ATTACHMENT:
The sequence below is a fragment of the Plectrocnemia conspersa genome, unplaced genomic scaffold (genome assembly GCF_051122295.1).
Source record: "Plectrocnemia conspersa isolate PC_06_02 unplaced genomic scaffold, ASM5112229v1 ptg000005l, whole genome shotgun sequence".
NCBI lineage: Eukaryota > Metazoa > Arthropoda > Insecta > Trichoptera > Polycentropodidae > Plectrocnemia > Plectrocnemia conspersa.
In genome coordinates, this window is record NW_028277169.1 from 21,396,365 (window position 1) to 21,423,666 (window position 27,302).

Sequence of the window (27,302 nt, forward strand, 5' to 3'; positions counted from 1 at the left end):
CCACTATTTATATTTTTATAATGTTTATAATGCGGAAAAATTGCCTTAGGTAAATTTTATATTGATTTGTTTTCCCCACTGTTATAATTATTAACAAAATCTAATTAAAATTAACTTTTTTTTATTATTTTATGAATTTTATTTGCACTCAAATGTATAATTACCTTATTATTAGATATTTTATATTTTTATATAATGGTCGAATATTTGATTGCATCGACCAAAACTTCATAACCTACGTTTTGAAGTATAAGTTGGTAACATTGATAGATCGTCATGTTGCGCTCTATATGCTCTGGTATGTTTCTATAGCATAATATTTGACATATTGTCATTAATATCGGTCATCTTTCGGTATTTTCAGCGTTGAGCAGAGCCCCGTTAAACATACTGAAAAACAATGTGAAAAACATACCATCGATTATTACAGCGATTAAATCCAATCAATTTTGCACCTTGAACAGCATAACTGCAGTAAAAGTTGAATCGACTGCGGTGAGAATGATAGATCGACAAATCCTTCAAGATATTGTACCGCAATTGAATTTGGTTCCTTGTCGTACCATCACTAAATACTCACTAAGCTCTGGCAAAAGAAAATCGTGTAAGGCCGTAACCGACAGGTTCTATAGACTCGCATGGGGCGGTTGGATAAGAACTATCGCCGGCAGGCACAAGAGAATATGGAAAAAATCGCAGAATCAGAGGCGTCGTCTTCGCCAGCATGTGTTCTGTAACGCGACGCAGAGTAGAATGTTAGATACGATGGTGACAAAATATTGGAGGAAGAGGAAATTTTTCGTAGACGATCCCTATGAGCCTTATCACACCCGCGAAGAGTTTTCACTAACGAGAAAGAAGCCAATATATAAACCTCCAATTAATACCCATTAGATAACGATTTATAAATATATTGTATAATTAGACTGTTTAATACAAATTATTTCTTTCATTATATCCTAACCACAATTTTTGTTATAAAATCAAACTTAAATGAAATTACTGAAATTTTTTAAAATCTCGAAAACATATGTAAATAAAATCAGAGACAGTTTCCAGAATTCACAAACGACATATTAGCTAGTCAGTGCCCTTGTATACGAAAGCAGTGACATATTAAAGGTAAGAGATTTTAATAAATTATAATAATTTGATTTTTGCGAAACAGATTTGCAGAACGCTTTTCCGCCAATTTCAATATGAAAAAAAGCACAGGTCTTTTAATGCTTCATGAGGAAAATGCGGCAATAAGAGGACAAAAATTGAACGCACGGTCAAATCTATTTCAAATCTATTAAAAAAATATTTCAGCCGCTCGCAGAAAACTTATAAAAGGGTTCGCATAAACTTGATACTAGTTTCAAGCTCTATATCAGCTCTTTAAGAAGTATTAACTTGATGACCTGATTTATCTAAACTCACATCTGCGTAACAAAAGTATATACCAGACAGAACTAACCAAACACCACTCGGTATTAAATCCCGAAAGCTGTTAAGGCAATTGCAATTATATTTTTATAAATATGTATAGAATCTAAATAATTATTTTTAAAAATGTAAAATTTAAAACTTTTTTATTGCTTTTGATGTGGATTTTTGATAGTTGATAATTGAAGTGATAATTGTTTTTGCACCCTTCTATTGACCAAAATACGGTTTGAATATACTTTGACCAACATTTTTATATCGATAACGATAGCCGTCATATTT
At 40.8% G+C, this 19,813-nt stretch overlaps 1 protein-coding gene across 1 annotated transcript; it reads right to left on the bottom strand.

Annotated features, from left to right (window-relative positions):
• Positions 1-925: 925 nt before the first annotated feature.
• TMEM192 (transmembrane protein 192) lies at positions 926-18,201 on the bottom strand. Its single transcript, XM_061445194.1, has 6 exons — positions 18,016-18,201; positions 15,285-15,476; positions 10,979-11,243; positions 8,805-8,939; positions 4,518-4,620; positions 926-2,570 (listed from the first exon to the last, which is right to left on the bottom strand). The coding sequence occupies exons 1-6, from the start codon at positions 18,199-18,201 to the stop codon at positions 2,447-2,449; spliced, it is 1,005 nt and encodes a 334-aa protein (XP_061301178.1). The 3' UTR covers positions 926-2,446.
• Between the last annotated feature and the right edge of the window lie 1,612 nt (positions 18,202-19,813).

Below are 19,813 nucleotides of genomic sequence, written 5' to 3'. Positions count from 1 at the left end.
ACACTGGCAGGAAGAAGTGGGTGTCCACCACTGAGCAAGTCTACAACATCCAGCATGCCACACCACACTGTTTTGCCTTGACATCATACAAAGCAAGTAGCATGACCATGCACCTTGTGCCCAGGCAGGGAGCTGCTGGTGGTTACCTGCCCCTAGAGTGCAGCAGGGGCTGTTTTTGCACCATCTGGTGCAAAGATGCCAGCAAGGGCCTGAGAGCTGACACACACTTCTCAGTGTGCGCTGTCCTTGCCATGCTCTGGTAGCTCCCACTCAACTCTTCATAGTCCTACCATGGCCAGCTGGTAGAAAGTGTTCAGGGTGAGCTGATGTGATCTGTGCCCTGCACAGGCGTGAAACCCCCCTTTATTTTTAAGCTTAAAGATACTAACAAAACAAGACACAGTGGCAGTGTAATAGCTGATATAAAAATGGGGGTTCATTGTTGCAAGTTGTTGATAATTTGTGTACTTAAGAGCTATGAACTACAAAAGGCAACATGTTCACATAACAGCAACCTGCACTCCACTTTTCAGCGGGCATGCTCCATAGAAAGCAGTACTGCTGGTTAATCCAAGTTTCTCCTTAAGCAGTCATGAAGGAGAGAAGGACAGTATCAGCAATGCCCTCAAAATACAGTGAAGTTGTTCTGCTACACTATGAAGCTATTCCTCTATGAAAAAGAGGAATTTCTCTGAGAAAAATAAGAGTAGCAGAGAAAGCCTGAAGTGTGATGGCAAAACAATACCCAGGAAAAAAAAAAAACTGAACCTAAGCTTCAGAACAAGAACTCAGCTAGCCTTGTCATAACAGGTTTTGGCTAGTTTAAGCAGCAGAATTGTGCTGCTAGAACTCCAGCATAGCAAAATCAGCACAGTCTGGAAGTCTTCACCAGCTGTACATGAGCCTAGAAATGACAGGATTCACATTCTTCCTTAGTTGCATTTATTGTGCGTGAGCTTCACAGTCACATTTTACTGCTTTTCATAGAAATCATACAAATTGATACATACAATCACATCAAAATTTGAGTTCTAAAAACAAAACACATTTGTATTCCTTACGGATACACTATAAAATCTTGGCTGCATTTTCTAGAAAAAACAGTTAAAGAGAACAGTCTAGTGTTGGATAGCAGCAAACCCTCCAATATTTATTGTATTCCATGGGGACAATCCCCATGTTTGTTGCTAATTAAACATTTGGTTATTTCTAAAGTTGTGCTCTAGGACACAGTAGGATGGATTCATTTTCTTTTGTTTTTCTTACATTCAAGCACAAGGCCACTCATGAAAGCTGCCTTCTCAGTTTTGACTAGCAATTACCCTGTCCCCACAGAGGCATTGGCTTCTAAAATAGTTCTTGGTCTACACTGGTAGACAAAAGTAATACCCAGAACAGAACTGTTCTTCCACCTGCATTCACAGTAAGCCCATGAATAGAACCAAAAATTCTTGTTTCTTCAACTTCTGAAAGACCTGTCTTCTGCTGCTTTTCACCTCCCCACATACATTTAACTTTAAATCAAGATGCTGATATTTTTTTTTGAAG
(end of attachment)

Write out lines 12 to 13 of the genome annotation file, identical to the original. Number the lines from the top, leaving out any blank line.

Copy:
Below are 19,813 nucleotides of genomic sequence, written 5' to 3'. Positions count from 1 at the left end.
ACACTGGCAGGAAGAAGTGGGTGTCCACCACTGAGCAAGTCTACAACATCCAGCATGCCACACCACACTGTTTTGCCTTGACATCATACAAAGCAAGTAGCATGACCATGCACCTTGTGCCCAGGCAGGGAGCTGCTGGTGGTTACCTGCCCCTAGAGTGCAGCAGGGGCTGTTTTTGCACCATCTGGTGCAAAGATGCCAGCAAGGGCCTGAGAGCTGACACACACTTCTCAGTGTGCGCTGTCCTTGCCATGCTCTGGTAGCTCCCACTCAACTCTTCATAGTCCTACCATGGCCAGCTGGTAGAAAGTGTTCAGGGTGAGCTGATGTGATCTGTGCCCTGCACAGGCGTGAAACCCCCCTTTATTTTTAAGCTTAAAGATACTAACAAAACAAGACACAGTGGCAGTGTAATAGCTGATATAAAAATGGGGGTTCATTGTTGCAAGTTGTTGATAATTTGTGTACTTAAGAGCTATGAACTACAAAAGGCAACATGTTCACATAACAGCAACCTGCACTCCACTTTTCAGCGGGCATGCTCCATAGAAAGCAGTACTGCTGGTTAATCCAAGTTTCTCCTTAAGCAGTCATGAAGGAGAGAAGGACAGTATCAGCAATGCCCTCAAAATACAGTGAAGTTGTTCTGCTACACTATGAAGCTATTCCTCTATGAAAAAGAGGAATTTCTCTGAGAAAAATAAGAGTAGCAGAGAAAGCCTGAAGTGTGATGGCAAAACAATACCCAGGAAAAAAAAAAAACTGAACCTAAGCTTCAGAACAAGAACTCAGCTAGCCTTGTCATAACAGGTTTTGGCTAGTTTAAGCAGCAGAATTGTGCTGCTAGAACTCCAGCATAGCAAAATCAGCACAGTCTGGAAGTCTTCACCAGCTGTACATGAGCCTAGAAATGACAGGATTCACATTCTTCCTTAGTTGCATTTATTGTGCGTGAGCTTCACAGTCACATTTTACTGCTTTTCATAGAAATCATACAAATTGATACATACAATCACATCAAAATTTGAGTTCTAAAAACAAAACACATTTGTATTCCTTACGGATACACTATAAAATCTTGGCTGCATTTTCTAGAAAAAACAGTTAAAGAGAACAGTCTAGTGTTGGATAGCAGCAAACCCTCCAATATTTATTGTATTCCATGGGGACAATCCCCATGTTTGTTGCTAATTAAACATTTGGTTATTTCTAAAGTTGTGCTCTAGGACACAGTAGGATGGATTCATTTTCTTTTGTTTTTCTTACATTCAAGCACAAGGCCACTCATGAAAGCTGCCTTCTCAGTTTTGACTAGCAATTACCCTGTCCCCACAGAGGCATTGGCTTCTAAAATAGTTCTTGGTCTACACTGGTAGACAAAAGTAATACCCAGAACAGAACTGTTCTTCCACCTGCATTCACAGTAAGCCCATGAATAGAACCAAAAATTCTTGTTTCTTCAACTTCTGAAAGACCTGTCTTCTGCTGCTTTTCACCTCCCCACATACATTTAACTTTAAATCAAGATGCTGATATTTTTTTTTGAAG